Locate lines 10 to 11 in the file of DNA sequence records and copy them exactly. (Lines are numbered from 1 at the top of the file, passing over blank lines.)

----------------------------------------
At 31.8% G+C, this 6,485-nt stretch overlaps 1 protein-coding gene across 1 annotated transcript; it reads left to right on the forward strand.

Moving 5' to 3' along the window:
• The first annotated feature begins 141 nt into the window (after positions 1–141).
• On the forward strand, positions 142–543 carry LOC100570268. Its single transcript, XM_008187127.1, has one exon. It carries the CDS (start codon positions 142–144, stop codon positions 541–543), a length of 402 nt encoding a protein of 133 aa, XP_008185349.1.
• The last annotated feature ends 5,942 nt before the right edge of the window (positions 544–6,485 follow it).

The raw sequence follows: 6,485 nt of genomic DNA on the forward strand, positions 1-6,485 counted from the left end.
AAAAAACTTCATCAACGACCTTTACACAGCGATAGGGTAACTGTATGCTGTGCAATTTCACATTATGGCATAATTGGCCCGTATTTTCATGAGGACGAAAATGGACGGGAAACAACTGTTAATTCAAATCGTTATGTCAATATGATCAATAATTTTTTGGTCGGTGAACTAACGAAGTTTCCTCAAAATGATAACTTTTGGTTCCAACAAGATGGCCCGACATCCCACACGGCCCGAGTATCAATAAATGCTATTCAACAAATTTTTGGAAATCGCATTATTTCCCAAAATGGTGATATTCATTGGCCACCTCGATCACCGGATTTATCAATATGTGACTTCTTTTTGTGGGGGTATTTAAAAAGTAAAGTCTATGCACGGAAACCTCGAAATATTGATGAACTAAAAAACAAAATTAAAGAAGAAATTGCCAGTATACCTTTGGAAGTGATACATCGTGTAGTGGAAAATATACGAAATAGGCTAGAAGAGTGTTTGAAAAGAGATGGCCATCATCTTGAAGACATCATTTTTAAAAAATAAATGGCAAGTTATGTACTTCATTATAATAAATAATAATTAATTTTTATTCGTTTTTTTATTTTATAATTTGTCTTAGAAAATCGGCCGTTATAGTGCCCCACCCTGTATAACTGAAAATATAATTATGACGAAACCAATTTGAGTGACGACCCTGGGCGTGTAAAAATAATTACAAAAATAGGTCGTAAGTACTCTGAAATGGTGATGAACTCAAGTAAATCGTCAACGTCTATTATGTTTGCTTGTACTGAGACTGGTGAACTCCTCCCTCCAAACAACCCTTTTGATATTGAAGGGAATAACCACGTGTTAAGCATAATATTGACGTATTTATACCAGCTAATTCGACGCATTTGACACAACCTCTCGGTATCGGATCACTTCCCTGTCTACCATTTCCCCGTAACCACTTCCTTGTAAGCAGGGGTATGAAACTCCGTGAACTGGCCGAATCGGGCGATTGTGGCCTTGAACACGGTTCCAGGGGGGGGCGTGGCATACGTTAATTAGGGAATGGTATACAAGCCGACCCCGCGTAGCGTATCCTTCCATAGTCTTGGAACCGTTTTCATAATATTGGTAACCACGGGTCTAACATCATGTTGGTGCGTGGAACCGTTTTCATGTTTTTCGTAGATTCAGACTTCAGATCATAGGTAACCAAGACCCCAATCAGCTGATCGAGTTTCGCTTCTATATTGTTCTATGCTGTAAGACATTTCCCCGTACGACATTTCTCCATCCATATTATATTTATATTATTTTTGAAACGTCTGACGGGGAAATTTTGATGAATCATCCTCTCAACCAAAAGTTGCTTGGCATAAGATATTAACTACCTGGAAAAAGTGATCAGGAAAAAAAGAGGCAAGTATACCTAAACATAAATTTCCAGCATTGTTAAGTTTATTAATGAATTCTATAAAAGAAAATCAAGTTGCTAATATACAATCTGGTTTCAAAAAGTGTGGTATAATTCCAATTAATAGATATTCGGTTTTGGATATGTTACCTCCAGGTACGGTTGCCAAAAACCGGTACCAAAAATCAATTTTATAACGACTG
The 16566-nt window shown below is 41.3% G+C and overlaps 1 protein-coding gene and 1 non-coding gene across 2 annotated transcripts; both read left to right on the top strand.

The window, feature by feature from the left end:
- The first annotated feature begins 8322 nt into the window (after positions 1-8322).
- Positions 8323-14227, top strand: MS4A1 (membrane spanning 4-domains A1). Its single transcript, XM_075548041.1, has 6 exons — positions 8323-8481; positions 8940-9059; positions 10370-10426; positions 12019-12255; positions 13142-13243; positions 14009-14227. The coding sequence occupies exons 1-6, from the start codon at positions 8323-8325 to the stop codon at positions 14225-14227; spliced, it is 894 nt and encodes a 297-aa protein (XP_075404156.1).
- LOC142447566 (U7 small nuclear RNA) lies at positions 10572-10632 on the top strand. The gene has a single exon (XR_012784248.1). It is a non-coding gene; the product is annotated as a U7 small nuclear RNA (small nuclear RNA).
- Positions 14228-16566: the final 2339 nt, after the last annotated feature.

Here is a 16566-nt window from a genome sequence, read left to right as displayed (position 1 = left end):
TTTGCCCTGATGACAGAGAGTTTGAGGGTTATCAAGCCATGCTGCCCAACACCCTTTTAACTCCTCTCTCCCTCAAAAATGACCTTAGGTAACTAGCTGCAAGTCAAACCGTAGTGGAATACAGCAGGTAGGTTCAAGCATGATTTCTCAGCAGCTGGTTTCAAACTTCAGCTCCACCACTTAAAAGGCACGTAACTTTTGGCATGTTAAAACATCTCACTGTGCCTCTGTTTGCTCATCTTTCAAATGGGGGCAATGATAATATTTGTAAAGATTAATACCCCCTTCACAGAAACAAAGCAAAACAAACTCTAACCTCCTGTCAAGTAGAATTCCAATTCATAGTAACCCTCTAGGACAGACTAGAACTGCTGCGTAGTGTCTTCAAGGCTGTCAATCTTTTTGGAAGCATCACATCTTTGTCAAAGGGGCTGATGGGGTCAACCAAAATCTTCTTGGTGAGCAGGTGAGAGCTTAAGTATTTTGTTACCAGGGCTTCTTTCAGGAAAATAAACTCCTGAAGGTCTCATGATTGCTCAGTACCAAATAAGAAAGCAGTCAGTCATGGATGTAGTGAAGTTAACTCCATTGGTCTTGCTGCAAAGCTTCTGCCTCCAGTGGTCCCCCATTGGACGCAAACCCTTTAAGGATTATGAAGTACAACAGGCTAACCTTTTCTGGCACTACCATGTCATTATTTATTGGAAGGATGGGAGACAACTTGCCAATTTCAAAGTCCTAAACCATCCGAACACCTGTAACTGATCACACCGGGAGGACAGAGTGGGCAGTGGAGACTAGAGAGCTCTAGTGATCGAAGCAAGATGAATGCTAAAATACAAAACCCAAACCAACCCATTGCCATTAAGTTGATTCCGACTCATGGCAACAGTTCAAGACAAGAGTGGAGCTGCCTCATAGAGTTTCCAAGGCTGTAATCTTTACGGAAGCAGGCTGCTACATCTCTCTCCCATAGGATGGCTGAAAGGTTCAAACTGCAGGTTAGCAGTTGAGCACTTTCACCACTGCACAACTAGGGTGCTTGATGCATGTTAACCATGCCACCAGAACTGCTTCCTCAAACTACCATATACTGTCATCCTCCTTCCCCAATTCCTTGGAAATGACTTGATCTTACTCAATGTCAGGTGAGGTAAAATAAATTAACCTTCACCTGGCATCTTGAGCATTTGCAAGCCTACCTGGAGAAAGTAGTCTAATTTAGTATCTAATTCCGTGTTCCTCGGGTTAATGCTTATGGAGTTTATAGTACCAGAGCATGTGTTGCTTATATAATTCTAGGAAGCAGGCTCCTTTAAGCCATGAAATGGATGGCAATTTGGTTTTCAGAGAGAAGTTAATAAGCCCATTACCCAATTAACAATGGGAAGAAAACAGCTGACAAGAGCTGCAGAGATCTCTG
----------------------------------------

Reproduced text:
- The first annotated feature begins 8322 nt into the window (after positions 1-8322).
- Positions 8323-14227, top strand: MS4A1 (membrane spanning 4-domains A1). Its single transcript, XM_075548041.1, has 6 exons — positions 8323-8481; positions 8940-9059; positions 10370-10426; positions 12019-12255; positions 13142-13243; positions 14009-14227. The coding sequence occupies exons 1-6, from the start codon at positions 8323-8325 to the stop codon at positions 14225-14227; spliced, it is 894 nt and encodes a 297-aa protein (XP_075404156.1).